If you’re still trying to maintain your books, manage payroll, and crunch all the numbers for taxes and expenses, do yourself a favor and immediately invest in a good bookkeeper. As a business owner you have much better things to do with your time. Divining Point partnered with a bookkeeper (Greeley Street Consulting) who handles all things related to accounting, payroll, and taxes. It’s made all the difference in keeping us solvent.
Entrepreneurship is a roller coaster. It’s always moving forward over hills and troughs. If you’re still in business today – and you’re not heading for certain dissolution – then you have much to rejoice. But if you’re not executing a proactive strategy for future sales, then you’ll experience dips in your cashflow that could sink your chances for success.
Celebrate Your Failures
Sure, your achievements are opportunities to move forward, but your best learning experiences come from failure. In the second quarter of 2018 we made a conscious decision to part ways with some clients who needed a level of service we couldn’t (or wouldn’t) provide or who no longer met the criteria for our ideal client.
Two months later, two of our larger clients terminated their relationship with us.
The client-agency relationship with these clients was cordial (and appreciated), but they had an underlying cynicism about marketing – and a reluctance to communicate – that hindered our ability to solve their problems.
Suddenly we were thrown into a tailspin that presented real risk to everything we’d worked for in the first half of the year. We were immediately forced to do two things:
- Conduct a thorough postmortem to see what happened and why.
- Find new business fast.
What we learned during the postmortem was not only cathartic, it also helped us quickly generate new business opportunities.
In retrospect, the loss of clients was the best thing that happened to us in 2018. We were freed from unhealthy client relationships delivering services that drained our time and resources. At the same time, we were given the opportunity to fine tune all of our processes from top to bottom, which in turn enabled us to find success with other clients who needed us. It is a business lesson that made all the difference for our future.
The unintentional bloodletting of the Summer of 2018 breathed life into our company. It confirmed something we knew all along: an unwilling client isn’t worth the effort. As our favorite prophet of marketing, Don Draper, once said, “You already know about Jesus. He either lives in your heart or he doesn’t”.
Divining Point prides itself on producing measurable results for companies who believe in the value of a rock solid brand and who work hard to deliver great service from beginning to end. We don’t want to work with a company who scoffs at these concepts or thinks that marketing is just an expensive set of bells and whistles.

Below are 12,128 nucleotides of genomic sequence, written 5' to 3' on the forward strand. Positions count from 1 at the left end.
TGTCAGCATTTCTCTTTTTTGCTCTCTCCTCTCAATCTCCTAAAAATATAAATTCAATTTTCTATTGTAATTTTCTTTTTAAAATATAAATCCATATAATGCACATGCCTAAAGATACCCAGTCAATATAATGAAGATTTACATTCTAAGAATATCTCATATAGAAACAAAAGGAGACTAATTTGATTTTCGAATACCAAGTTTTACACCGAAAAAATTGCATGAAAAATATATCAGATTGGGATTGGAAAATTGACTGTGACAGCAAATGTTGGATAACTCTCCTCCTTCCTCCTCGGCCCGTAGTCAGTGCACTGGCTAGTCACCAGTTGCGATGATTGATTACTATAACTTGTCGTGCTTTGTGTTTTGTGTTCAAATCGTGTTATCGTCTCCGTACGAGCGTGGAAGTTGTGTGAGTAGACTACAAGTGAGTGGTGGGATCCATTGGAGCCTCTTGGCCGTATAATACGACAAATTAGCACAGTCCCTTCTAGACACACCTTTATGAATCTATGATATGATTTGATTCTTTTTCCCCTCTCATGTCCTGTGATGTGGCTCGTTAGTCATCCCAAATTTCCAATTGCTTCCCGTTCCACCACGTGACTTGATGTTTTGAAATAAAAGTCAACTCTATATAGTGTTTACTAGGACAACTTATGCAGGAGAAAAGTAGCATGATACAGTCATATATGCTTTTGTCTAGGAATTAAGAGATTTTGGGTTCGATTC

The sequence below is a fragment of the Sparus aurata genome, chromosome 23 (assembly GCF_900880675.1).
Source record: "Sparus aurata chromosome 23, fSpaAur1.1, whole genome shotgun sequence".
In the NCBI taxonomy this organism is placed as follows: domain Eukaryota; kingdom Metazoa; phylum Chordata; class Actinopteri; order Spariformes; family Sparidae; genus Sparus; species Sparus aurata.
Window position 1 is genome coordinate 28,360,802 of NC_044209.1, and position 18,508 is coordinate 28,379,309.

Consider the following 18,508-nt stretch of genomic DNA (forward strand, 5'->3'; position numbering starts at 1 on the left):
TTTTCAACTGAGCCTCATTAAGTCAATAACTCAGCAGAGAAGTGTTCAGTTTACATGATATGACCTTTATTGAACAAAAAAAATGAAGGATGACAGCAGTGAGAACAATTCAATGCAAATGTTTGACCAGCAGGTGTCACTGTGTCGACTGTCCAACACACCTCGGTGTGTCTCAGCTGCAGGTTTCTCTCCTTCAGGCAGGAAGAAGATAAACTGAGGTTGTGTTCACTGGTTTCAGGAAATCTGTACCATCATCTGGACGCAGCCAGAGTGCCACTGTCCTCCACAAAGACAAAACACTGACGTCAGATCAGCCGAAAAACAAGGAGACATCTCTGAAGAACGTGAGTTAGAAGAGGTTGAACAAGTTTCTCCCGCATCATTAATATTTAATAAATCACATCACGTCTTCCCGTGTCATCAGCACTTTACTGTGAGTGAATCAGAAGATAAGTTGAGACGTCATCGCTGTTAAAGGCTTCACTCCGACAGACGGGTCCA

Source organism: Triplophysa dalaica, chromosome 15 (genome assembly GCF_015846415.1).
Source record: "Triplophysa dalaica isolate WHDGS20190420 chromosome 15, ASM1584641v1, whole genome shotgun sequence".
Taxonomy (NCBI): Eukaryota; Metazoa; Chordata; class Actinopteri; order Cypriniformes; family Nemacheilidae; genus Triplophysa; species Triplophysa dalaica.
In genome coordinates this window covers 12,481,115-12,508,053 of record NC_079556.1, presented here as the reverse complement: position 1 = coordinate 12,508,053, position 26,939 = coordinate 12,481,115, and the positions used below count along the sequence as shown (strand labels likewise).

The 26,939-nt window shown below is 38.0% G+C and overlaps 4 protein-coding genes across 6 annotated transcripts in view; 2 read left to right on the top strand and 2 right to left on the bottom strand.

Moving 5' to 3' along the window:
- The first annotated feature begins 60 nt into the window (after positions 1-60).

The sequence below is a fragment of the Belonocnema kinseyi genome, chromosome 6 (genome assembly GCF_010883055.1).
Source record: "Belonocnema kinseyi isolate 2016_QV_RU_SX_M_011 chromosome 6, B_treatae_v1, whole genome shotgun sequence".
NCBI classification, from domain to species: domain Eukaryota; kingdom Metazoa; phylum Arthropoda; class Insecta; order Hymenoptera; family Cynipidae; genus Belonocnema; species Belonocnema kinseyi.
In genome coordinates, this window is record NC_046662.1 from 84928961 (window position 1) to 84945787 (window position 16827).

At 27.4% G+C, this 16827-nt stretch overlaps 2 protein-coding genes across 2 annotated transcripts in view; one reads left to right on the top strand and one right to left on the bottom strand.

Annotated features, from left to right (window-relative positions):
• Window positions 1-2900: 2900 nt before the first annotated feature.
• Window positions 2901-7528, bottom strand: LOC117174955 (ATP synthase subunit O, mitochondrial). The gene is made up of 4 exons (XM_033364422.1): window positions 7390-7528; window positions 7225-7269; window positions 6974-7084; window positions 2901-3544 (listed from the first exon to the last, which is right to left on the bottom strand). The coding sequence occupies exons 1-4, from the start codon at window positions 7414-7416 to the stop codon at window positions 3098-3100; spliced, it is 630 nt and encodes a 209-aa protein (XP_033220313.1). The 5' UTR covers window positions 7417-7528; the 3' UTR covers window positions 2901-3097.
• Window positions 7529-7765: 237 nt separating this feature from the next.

Our greatest success this year was going to market with a new attitude.
We won’t waste time your time or ours if you can’t see past your biases, honestly communicate with us, and eagerly embrace the change we bring to the table. By replicating this learning, we’ve expanded our client portfolio and improved our service delivery along the way.
As you can see, your failure can be your greatest success, and you can achieve remarkable growth if you learn from these experiences. Look at your business objectively and see how you can replicate success so that it builds up your company. Don’t dwell on failure. Get better.
It’s rare these days to have the same team for longer than a couple years. The US is experiencing all time lows in unemployment, and employees have more job opportunities available to them than ever before. Couple this with a young workforce that naturally drifts from position to position until they find their place in the world. It’s natural to experience turnover, but it adds disruption and significant costs to the operation of any business.
In 2018 Divining Point experienced turnover for a myriad of reasons. In one case we had to remove a toxic presence from the company. Another employee left for personal reasons during the summer when we changed our industry focus. Two other employees accepted generous offers from competitors. We wish them all the best in their future endeavors!
In every case we amicably ended our relationships. At no point did we have to terminate a position for financial reasons, for which we’re thankful. Each time we replaced these employees with new team members who further strengthened our company.
The lesson here is be prepared for turnover. It happens. It’s not very fun. It temporarily introduces disorder into the efficient process you’ve worked hard to create. But it’s a hallmark of good leadership – and teamwork – if your company can gracefully and respectfully handle turnover while continuing to deliver results for your customers.
Complacency Is A Luxury You Can’t Afford